The chapter that I enjoyed the most in Part 2 is “The Good Book,” where he welcomes you into the journey of his relationship with the Scriptures. On a personal note, as someone who has really struggled to read the Bible because of my wounds and scars associated with it, McHargue’s approach—for example, viewing it as art, instead of a legal document—is helping me to gain an appreciation and wonder for the Scriptures once more. Overall, McHargue’s approach to faith through science gives Christianity a practical element that I’ve found to be freeing. McHargue’s Axioms About Faith (which he breaks down in detail in the book), though they might seem sad to some, have been instrumental for me, as someone who often lives in my own head and has wrestled with doubt and unbelief, which, strangely, is where I have also seen my faith come alive. As Brené Brown says, the opposite of faith is not doubt—the opposite of faith is certainty. Through Finding God In The Waves, just like his podcasts, McHargue continues to create safe spaces for the spiritually abandoned, for people of all beliefs to process life’s biggest questions, for all to discover what it means to be fully alive. As always, he meets those who are consuming his work right where they are. With gentleness. With grace. With humility. “The harms, the problems most people talk about have to do with the institutions of faith and not faith itself,” McHargue told me in a phone interview two weeks ago (a feature story is coming soon). “And so there’s this great opportunity to, instead of saying, ‘Come back to the fold,’ wandering out with them into this space, which is exactly what I do. My audience is made up of a mixture of Christians and no religious affiliation—and agnostics and atheists and they all share space just fine because no one feels superior and there is a commitment to mutual respect and interesting dialogue.” “My goal is to work myself out of a job,” he continues. “To do such a good job creating safe spaces, that churches, out of survival necessity, pay attention and change the way they do things. We’re just getting started.”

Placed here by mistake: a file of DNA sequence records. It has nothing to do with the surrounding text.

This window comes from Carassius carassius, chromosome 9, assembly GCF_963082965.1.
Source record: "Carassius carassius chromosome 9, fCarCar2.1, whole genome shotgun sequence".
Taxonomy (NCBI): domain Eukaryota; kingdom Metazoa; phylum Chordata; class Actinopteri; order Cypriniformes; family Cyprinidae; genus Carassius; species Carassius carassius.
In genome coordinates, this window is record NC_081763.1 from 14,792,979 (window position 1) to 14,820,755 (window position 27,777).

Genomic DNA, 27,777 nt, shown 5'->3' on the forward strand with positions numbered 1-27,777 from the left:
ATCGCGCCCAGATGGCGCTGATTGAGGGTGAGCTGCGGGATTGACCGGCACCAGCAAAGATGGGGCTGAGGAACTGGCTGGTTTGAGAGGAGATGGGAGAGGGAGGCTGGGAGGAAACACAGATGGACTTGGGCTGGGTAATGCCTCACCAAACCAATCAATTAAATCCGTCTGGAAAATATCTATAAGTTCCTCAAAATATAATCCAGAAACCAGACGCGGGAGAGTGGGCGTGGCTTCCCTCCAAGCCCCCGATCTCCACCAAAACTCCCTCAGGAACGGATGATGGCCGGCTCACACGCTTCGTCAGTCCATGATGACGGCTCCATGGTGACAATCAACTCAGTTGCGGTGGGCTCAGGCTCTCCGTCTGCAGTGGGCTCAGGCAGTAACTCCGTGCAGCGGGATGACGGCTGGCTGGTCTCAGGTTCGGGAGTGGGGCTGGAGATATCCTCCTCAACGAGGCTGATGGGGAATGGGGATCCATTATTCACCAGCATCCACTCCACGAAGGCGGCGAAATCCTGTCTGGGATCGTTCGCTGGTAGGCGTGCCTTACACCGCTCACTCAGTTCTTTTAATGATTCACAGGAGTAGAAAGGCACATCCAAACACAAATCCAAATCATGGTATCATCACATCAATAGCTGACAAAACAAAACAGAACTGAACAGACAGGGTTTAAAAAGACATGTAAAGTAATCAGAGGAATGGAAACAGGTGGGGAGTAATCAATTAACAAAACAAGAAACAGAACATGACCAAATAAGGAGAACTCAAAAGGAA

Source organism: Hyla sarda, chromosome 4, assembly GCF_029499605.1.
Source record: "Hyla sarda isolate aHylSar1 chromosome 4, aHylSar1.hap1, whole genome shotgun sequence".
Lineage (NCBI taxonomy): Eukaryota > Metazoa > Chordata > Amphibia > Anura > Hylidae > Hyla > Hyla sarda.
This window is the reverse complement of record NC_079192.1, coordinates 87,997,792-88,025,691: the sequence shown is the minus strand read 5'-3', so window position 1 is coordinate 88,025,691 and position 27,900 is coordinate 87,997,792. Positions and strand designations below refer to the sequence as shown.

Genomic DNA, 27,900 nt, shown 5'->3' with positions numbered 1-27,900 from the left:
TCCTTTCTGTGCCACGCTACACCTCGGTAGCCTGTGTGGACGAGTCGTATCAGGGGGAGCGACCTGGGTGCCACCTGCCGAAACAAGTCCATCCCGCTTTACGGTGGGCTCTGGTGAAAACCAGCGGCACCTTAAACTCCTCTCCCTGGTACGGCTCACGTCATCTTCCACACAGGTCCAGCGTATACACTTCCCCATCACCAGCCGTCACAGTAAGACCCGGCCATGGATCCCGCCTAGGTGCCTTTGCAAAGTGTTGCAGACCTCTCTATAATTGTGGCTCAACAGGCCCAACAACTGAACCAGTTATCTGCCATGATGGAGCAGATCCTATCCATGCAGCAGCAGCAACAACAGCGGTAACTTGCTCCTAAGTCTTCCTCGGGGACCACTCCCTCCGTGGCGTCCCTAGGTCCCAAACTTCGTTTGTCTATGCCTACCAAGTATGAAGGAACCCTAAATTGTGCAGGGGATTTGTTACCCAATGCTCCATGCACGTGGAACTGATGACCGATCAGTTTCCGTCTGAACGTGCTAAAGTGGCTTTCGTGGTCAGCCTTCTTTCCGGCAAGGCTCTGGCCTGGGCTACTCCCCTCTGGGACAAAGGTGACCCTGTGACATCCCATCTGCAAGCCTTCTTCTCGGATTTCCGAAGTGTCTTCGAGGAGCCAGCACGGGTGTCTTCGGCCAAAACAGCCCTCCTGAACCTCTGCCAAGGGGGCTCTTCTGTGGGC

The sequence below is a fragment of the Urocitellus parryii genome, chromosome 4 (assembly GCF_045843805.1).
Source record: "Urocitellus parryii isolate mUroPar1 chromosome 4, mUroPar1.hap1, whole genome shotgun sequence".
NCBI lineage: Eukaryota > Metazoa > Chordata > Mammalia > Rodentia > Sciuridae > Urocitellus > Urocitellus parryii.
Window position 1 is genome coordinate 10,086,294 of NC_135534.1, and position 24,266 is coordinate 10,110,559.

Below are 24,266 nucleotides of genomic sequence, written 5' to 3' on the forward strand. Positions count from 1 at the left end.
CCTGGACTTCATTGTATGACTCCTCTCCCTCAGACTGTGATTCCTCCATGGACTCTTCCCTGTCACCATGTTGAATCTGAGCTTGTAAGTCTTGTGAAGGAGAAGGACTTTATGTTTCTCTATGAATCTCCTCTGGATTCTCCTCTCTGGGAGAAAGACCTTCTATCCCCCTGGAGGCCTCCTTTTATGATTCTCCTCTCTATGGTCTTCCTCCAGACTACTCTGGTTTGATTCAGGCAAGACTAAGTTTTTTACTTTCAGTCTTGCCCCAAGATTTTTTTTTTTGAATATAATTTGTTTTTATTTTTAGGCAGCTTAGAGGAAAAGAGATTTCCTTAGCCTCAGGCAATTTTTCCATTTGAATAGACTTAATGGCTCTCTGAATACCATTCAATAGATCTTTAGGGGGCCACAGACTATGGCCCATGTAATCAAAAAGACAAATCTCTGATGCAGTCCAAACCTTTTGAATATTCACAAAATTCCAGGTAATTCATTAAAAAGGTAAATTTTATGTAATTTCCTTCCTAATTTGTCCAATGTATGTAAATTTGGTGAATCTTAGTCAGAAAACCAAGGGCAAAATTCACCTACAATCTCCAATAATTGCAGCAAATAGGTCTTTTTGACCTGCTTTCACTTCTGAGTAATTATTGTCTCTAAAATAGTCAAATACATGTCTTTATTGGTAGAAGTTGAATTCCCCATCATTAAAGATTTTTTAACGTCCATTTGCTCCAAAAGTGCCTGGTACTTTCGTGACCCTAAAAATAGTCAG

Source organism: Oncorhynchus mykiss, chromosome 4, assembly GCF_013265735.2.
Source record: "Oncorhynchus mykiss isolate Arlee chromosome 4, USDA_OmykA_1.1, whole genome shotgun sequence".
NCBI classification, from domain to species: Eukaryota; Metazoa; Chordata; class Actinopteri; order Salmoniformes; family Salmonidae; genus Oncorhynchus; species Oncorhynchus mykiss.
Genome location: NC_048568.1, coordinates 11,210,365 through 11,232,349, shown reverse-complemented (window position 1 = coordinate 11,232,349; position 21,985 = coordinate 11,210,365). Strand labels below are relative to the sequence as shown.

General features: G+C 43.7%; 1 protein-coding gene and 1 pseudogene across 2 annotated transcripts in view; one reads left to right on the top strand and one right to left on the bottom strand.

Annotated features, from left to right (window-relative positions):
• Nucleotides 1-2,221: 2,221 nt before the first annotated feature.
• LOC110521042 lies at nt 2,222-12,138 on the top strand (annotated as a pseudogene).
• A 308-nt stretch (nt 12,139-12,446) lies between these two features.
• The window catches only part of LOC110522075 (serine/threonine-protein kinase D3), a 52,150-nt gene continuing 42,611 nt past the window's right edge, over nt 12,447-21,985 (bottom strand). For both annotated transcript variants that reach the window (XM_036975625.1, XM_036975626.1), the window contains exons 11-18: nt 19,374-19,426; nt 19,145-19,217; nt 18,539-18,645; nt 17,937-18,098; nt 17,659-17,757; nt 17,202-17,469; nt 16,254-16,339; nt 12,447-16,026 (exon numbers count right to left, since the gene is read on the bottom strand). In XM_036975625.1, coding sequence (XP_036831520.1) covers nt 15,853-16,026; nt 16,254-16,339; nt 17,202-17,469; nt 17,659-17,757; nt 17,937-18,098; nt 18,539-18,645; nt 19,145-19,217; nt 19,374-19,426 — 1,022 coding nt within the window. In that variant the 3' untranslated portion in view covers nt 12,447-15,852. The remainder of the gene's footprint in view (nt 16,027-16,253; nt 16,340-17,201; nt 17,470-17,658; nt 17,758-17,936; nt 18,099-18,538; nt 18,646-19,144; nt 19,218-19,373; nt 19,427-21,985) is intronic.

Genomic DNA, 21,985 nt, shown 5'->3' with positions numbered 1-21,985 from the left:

By Stephen Copeland
My five favorite quotes from Finding God In The Waves (because I like to rank things): “Love and grace speak loudly. The first and best response to someone whose faith is unraveling is a hug. Apologetics aren’t helpful. Neither are Scripture references. The first thing a hurting person needs is to know they’re not alone.”
“We can approach beliefs not as gems to be mined from the earth and protected with clenched fists, but as butterflies that land on an open hand—as gifts to enjoy but not possess.” “Is The Starry Night (by Vincent van Gogh) infallible? The question doesn’t make sense. Though grammatically sound, it is a query with no meaning. I could just as easily ask, ‘How much does a sunset weigh?’ The beauty of The Starry Night isn’t in its being fallible or infallible. It’s a window into another person’s soul…Is The Starry Night true? If we’re talking logic or math, this question is as nonsensical as the first. But if we ask with the perspective of an artist or philosopher, we might find that, yes, The Starry Night is very true—it tells us truths about the human experience…So let me ask you two more questions: Is the Bible infallible? Is it true?” “From a bush to a pillar, to an ark, to a temple tied to soil, to a man free to roam, to a Holy Spirit who dwells in the hearts of all God’s followers. That’s God at the close of the Bible story, but God continued to change. God became a Trinity to the early church: Father, Son, and Holy Ghost…Somehow, over time, we humans seem to find the image of God we need in order to serve and grow and face that often challenging task of existing as a conscious entity. I’m done saying I’ve found the right one—mysticism tells me that these are all metaphors, all symbols, pointing to a single God who is beyond anything I will ever be able to imagine.”
“From this perspective, I didn’t necessarily invite Jesus ‘into my heart,’ as the saying goes. Instead, Jesus lives in my anterior cingulate cortex, the seat of compassion.”